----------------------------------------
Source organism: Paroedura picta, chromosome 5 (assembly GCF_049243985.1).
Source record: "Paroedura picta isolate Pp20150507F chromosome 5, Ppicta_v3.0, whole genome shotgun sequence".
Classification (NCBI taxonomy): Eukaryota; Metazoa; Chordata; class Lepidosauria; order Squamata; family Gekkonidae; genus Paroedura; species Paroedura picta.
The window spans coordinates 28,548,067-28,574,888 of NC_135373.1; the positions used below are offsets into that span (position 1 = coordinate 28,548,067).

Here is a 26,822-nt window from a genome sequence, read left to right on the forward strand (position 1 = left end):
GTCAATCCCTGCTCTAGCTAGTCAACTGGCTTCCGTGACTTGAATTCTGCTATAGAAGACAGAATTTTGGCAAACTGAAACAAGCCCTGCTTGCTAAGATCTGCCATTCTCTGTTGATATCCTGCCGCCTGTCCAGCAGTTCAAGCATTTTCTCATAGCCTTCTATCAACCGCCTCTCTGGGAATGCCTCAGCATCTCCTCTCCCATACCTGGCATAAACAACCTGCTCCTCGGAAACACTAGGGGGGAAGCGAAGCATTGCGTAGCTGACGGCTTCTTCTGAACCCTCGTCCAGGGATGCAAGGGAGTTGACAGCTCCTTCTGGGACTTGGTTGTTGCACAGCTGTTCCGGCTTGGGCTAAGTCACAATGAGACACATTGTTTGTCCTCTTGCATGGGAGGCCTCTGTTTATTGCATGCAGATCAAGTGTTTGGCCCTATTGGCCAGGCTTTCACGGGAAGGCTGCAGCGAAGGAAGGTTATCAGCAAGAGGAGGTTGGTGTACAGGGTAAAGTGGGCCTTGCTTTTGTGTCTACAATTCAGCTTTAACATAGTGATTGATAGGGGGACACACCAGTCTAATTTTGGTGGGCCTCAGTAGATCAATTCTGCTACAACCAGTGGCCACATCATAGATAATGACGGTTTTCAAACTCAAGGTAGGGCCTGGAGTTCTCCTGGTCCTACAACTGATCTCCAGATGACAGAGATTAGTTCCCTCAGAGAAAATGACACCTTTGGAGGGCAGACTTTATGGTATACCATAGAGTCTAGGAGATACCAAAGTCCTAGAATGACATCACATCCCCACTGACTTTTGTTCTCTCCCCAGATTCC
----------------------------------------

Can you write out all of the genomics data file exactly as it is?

Source organism: Paroedura picta, chromosome 5 (assembly GCF_049243985.1).
Source record: "Paroedura picta isolate Pp20150507F chromosome 5, Ppicta_v3.0, whole genome shotgun sequence".
Classification (NCBI taxonomy): Eukaryota; Metazoa; Chordata; class Lepidosauria; order Squamata; family Gekkonidae; genus Paroedura; species Paroedura picta.
The window spans coordinates 28,548,067-28,574,888 of NC_135373.1; the positions used below are offsets into that span (position 1 = coordinate 28,548,067).

Here is a 26,822-nt window from a genome sequence, read left to right on the forward strand (position 1 = left end):
GTCAATCCCTGCTCTAGCTAGTCAACTGGCTTCCGTGACTTGAATTCTGCTATAGAAGACAGAATTTTGGCAAACTGAAACAAGCCCTGCTTGCTAAGATCTGCCATTCTCTGTTGATATCCTGCCGCCTGTCCAGCAGTTCAAGCATTTTCTCATAGCCTTCTATCAACCGCCTCTCTGGGAATGCCTCAGCATCTCCTCTCCCATACCTGGCATAAACAACCTGCTCCTCGGAAACACTAGGGGGGAAGCGAAGCATTGCGTAGCTGACGGCTTCTTCTGAACCCTCGTCCAGGGATGCAAGGGAGTTGACAGCTCCTTCTGGGACTTGGTTGTTGCACAGCTGTTCCGGCTTGGGCTAAGTCACAATGAGACACATTGTTTGTCCTCTTGCATGGGAGGCCTCTGTTTATTGCATGCAGATCAAGTGTTTGGCCCTATTGGCCAGGCTTTCACGGGAAGGCTGCAGCGAAGGAAGGTTATCAGCAAGAGGAGGTTGGTGTACAGGGTAAAGTGGGCCTTGCTTTTGTGTCTACAATTCAGCTTTAACATAGTGATTGATAGGGGGACACACCAGTCTAATTTTGGTGGGCCTCAGTAGATCAATTCTGCTACAACCAGTGGCCACATCATAGATAATGACGGTTTTCAAACTCAAGGTAGGGCCTGGAGTTCTCCTGGTCCTACAACTGATCTCCAGATGACAGAGATTAGTTCCCTCAGAGAAAATGACACCTTTGGAGGGCAGACTTTATGGTATACCATAGAGTCTAGGAGATACCAAAGTCCTAGAATGACATCACATCCCCACTGACTTTTGTTCTCTCCCCAGATTCC